The cancer clinical information came from the Impact Intelligence Oncology Management (IIOM) database. IIOM is a program coordinated by the health insurer for purposes of health plan administration that includes data collected every 6 months for patients in the NHI database who have two or more diagnoses of breast, lung, colon, or rectal cancer associated with a physician visit. Patients' physicians are sent a one-page facsimile form that is prepopulated with patient information and are requested to complete information on the patient's clinical status at diagnosis and currently. The data used for this analysis come from a pilot program and represent a sample of patients meeting the IIOM eligibility criteria. For breast cancer (ICD-9 174.xx), the facsimile form requests information on date of diagnosis, stage at diagnosis (0, I, II, III, and IV), human epidermal growth factor receptor-2 (HER2) status (overexpressed or underexpressed), hormone receptor status (positive or negative for either estrogen or progesterone receptors), and histology (invasive adenocarcinoma, ductal carcinoma in situ, or other). The current clinical status variable is common across cancer types in IIOM and contains the following options:

  • receiving adjuvant or neoadjuvant therapy;
  • clinically disease-free;
  • metastatic, locally recurrent, or progressive disease (with date of relapse as applicable);
  • not seen here since prior report (last 6 months);
  • patient no longer at this practice;
  • patient deceased.

Completed forms are sent back to the IIOM office, with a response fraction of approximately 60% on the first request for information for each patient, so that at least one record is available on that fraction of patients. Because the IIOM data were derived from the NHI database, linkage between the IIOM and the claims information is straightforward. The data are missing for about 1.5% of each of the breast cancer items, and because this fraction is small, we excluded women with missing data on their baseline IIOM assessment. The validity of the data has not been evaluated, but because these data are collected from treating physicians, they can be conceptualized similarly to medical records, but with an additional opportunity for recording errors.

Cohort formation

We initially identified women who had at least one IIOM record for breast cancer, at least one pharmacy dispensing for an aromatase inhibitor (anastrozole, letrozole, or exemestane) or tamoxifen, and at least one period of health plan enrollment lasting 6 months or longer between 1 January 2008 and 31 December 2010 (Figure 1). Because the USA has a multipayer healthcare system, women may have more than one period of health plan enrollment as a result of switching in and out of coverage by the health insurer.

Figure 1.

Formation of study cohorts from the Normative Health Information and the Impact Intelligence Oncology Management Databases, 1 January 2008–31 December 2010

The NHI database includes enrollees from a range of health insurance plans, and approximately 40% of the IIOM population had no pharmacy claims in the NHI database (IIOM eligibility is not contingent on enrollment in an affiliated pharmacy plan). As a result, the linked IIOM and NHI data were too few to study new users of an aromatase inhibitor or tamoxifen.[5] Therefore, in an effort to maintain an adequate sample size, we identified all users of an aromatase inhibitor or tamoxifen who had at least one breast cancer record in the IIOM data (prevalent users). These women were eligible for cohort entry upon the date of their first IIOM record that was preceded by 6 months of continuous enrollment and a dispensing of an aromatase inhibitor or tamoxifen in the 90 days before or 30 days after the IIOM record. Women who had a dispensing of more than one agent in this time frame were classified according to the dispensing closest in time to the IIOM record. This baseline exposure categorization was maintained for the duration of follow-up.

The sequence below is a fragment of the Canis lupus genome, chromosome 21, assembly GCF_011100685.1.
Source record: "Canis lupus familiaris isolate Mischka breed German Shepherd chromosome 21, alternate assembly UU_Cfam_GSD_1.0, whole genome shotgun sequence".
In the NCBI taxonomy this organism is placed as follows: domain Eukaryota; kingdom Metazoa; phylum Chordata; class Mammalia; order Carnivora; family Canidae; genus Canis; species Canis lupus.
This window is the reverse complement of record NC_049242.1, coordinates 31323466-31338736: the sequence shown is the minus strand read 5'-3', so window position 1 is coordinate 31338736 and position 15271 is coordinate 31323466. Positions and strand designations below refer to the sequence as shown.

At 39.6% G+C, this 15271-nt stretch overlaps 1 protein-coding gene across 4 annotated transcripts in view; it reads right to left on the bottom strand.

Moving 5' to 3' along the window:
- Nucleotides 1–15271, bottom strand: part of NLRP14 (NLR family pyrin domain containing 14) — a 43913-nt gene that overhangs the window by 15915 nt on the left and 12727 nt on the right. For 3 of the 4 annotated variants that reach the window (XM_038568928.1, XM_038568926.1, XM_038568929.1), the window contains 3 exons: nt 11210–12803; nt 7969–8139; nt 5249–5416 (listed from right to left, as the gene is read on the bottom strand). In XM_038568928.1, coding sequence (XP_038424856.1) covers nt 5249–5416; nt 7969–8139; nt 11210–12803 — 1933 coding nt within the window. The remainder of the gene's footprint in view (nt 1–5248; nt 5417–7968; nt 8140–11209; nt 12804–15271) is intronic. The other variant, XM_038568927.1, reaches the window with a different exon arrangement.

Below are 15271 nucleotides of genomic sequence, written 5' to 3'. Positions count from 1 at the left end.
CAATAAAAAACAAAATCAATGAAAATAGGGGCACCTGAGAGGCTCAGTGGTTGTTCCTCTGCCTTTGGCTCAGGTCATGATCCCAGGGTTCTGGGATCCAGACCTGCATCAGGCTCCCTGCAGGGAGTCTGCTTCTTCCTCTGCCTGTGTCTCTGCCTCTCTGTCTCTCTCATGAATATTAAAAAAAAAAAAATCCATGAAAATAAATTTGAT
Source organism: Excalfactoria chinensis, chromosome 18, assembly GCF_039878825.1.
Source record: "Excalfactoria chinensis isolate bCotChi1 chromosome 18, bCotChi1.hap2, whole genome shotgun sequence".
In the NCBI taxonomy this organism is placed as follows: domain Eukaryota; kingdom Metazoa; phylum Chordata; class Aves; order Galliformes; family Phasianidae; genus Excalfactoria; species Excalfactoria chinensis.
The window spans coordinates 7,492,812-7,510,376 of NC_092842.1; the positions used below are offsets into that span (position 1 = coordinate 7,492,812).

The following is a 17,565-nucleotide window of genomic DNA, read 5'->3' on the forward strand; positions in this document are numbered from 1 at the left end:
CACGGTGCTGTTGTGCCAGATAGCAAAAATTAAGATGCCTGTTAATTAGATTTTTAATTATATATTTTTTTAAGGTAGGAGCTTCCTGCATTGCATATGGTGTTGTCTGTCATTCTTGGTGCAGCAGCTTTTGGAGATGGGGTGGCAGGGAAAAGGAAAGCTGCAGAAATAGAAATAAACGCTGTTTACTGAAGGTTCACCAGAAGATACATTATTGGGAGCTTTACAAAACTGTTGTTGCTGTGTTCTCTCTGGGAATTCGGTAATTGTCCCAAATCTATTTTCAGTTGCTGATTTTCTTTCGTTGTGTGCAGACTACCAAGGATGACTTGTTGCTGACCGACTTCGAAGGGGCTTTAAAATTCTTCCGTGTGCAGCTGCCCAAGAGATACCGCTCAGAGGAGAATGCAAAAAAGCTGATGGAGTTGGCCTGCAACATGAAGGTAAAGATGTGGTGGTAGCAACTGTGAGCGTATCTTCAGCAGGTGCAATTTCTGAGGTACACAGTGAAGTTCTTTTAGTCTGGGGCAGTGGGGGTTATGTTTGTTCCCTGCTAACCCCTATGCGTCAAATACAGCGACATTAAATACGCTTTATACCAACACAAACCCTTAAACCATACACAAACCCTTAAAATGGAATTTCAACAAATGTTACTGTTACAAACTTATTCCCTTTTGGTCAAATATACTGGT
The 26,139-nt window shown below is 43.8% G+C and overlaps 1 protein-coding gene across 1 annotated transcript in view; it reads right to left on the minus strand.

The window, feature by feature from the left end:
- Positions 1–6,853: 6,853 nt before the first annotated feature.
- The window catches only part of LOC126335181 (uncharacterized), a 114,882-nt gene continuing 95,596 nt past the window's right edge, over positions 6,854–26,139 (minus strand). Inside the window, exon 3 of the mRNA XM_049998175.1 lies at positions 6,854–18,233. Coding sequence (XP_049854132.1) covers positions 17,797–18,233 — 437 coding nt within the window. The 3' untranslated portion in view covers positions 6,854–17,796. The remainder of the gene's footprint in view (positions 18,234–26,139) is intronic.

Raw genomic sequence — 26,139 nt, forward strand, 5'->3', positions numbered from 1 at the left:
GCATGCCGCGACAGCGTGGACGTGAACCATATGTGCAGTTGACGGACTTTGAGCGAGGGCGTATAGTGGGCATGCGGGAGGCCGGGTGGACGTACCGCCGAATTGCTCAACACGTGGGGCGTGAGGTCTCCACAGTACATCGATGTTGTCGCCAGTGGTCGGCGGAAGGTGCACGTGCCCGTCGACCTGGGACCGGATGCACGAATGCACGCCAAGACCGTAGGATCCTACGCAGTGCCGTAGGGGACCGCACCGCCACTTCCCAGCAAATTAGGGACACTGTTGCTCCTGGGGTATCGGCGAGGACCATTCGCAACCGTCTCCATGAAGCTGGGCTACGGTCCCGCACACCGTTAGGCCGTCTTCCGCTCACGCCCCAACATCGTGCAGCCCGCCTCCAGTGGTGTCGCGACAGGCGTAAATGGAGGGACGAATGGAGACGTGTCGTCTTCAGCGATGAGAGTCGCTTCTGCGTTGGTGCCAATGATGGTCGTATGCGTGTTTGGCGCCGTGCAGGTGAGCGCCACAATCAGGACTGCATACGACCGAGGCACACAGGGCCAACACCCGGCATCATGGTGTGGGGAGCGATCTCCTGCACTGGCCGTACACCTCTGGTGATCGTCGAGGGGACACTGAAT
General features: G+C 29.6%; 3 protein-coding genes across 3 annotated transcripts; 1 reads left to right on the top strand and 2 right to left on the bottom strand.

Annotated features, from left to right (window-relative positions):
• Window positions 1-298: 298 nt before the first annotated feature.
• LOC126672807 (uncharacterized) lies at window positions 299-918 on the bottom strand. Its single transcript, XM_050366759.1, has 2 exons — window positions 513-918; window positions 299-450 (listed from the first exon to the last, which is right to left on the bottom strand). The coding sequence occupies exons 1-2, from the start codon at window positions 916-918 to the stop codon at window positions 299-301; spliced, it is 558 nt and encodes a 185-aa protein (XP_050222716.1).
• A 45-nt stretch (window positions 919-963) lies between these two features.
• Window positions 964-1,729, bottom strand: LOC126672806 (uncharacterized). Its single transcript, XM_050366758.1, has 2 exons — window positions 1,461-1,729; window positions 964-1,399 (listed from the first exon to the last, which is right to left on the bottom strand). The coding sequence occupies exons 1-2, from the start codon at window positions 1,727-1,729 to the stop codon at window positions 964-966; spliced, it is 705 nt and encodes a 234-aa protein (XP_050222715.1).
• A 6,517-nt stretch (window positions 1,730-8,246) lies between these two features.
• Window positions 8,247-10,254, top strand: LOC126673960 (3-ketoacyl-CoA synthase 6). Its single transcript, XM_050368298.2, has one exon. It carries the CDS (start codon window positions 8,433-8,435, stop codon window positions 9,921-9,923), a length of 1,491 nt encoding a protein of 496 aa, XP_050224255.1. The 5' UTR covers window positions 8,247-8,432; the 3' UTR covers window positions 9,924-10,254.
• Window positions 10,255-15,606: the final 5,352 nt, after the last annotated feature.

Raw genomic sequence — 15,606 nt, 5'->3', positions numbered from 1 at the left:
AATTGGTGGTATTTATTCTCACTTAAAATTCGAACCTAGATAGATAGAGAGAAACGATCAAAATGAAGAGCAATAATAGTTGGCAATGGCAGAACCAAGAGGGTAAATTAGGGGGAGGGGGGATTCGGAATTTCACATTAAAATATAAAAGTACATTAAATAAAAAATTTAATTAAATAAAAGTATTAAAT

Follow-up occurred from the date of cohort entry—the latter of the qualifying IIOM record or the first aromatase inhibitor or tamoxifen dispensing in the 90 days before to 30 days after the IIOM record date—to the earliest of death, disenrollment from the health plan, or the end of the study period.

Covariates and propensity score estimation

We estimated propensity scores of aromatase inhibitor exposure relative to tamoxifen use among the eligible patients with exposure to these drugs (n = 1312) using a logistic regression model. The model included covariates defined from claims in the 6 months prior to cohort entry. These covariates consisted of all present episode treatment groups (ETGs; OptumInsight, Waltham, MA) and all pharmacy dispensings grouped into therapeutic drug classes and include information on other forms of treatment for breast cancer. Similar to diagnosis-related groups (DRGs) used to characterize inpatient care,[6] ETGs group treatment episodes using the claims record of patients and incorporate inpatient, outpatient, and ancillary services, including pharmacy services.[7-9] ETGs therefore use the trio of code types typically used for variable definition in administrative data (diagnosis, procedure, and medications) but in contrast to DRGs use all available claims.